More Than 11,000 Elephants Poached In Gabon In Past Decade, Officials Estimate

elephantsThe West African nation of Gabon has one of the largest populations of elephants in the world, yet now they’re in danger of being wiped out for their ivory.

The World Wildlife Fund reports that a study done by itself in cooperation with the Gabonese National Parks Agency and the Wildlife Conservation Society found that up to 11,000 elephants were killed by poachers in Gabon since 2004. That may be up to 77 percent of the total population.

Most of the killings took place in and around Minkébé National Park, a vast and remote area that’s supposed to be a safe haven for wildlife.

The area is home to forest elephants, which are especially prized by poachers because their ivory is unusually hard and has a pink tinge to it, making it more profitable to sell on the international black market.

As we reported last month, the illegal ivory trade rose to its highest level ever in 2011. This is mainly due to a rising demand in Asia. While some African nations are investing in more law enforcement, corruption in both Africa and Asia is keeping the illegal trade in ivory alive.

Is it any wonder that another recent study found that elephants try to avoid humans?

The WWF is circulating a petition to stop ivory trade in Thailand. It says in part, “Thailand is also the biggest unregulated market for ivory in the world. Although it is against the law to sell ivory from African elephants in Thailand, ivory from domestic Thai elephants can be sold legally. As a result, massive quantities of illegal African ivory are being laundered through Thai shops.”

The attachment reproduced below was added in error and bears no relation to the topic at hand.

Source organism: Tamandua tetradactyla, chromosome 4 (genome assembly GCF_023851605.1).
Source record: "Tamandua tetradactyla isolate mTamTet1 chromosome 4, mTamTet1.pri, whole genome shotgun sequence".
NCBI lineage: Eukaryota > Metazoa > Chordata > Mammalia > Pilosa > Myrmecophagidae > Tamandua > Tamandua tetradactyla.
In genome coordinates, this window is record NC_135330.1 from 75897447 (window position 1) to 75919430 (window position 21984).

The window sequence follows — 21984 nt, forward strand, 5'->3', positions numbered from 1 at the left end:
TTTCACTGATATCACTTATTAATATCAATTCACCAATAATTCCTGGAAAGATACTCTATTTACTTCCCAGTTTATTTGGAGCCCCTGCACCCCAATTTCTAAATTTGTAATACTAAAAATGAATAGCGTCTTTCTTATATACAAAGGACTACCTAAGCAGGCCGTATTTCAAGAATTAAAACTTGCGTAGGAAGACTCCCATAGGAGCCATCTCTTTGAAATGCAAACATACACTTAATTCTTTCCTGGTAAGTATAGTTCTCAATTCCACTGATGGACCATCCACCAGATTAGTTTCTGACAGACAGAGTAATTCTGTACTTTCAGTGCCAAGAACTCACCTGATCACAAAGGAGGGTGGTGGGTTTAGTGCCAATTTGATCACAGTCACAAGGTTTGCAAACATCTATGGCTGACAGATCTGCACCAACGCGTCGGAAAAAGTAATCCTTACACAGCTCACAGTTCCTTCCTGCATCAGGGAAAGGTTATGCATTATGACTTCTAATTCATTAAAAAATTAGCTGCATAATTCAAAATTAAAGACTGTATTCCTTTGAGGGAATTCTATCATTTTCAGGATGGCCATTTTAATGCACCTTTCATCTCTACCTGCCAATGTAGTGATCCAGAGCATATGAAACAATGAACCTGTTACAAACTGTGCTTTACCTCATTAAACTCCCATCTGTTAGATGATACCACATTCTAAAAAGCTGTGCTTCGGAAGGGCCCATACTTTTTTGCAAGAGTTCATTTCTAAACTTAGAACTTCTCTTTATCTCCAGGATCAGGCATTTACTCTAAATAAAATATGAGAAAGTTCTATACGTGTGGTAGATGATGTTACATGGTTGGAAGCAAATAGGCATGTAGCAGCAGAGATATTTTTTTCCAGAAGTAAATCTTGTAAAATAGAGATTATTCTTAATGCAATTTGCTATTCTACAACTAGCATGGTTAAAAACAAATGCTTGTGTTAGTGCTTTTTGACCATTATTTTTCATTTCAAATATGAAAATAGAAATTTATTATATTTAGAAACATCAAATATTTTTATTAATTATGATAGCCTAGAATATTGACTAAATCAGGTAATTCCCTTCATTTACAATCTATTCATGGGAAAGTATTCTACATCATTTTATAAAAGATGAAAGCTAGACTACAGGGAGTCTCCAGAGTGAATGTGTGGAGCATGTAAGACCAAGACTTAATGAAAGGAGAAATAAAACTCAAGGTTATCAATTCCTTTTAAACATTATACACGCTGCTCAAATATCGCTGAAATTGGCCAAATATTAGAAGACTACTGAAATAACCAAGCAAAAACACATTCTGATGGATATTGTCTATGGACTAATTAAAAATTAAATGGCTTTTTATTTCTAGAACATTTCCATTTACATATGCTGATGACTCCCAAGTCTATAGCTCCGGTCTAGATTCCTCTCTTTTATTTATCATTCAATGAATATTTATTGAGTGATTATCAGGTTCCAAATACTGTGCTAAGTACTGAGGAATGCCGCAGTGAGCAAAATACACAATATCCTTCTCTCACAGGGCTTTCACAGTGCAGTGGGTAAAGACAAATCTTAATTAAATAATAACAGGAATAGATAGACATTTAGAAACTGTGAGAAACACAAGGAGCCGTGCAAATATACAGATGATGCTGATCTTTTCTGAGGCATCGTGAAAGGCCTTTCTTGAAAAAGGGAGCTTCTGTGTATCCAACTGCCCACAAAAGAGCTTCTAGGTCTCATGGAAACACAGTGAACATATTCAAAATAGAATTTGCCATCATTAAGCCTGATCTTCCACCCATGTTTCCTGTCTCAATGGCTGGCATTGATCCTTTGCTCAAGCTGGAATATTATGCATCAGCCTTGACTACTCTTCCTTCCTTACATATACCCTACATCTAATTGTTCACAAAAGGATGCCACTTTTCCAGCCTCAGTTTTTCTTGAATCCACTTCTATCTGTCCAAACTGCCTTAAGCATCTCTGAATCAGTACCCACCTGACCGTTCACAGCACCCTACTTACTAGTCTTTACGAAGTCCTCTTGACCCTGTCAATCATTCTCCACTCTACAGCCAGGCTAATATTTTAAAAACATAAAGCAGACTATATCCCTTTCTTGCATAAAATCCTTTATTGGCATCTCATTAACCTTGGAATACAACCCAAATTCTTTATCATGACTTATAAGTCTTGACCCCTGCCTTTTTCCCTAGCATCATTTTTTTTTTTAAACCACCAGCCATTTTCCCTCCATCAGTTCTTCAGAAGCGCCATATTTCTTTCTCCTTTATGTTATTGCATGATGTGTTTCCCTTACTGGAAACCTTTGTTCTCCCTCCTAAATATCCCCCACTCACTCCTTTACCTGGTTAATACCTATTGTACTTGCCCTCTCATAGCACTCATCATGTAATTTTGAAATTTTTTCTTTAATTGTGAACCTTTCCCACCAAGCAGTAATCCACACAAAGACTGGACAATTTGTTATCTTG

The petition already has more than 200,000 signatures, including mine. They’re trying to get to a million.

[Image of forest elephant in Ivindo National Park, Gabon, courtesy Peter H. Wrege]

Did Islamists Destroy The Priceless Medieval Manuscripts Of Timbuktu?

TimbuktuTimbuktu is now safe from the ravages of the Islamists of northern Mali, thanks to a French-led offensive that has been kicking some fundamentalist derrière for the past couple of weeks.

Since April 2012, the city had been under the control of Ansar Dine (Defenders of Faith) who imposed a harsh version of Sharia law, cutting the hands off thieves, flogging men for talking to women in public, and even banning smoking and television. Now Ansar Dine has retreated into the desert.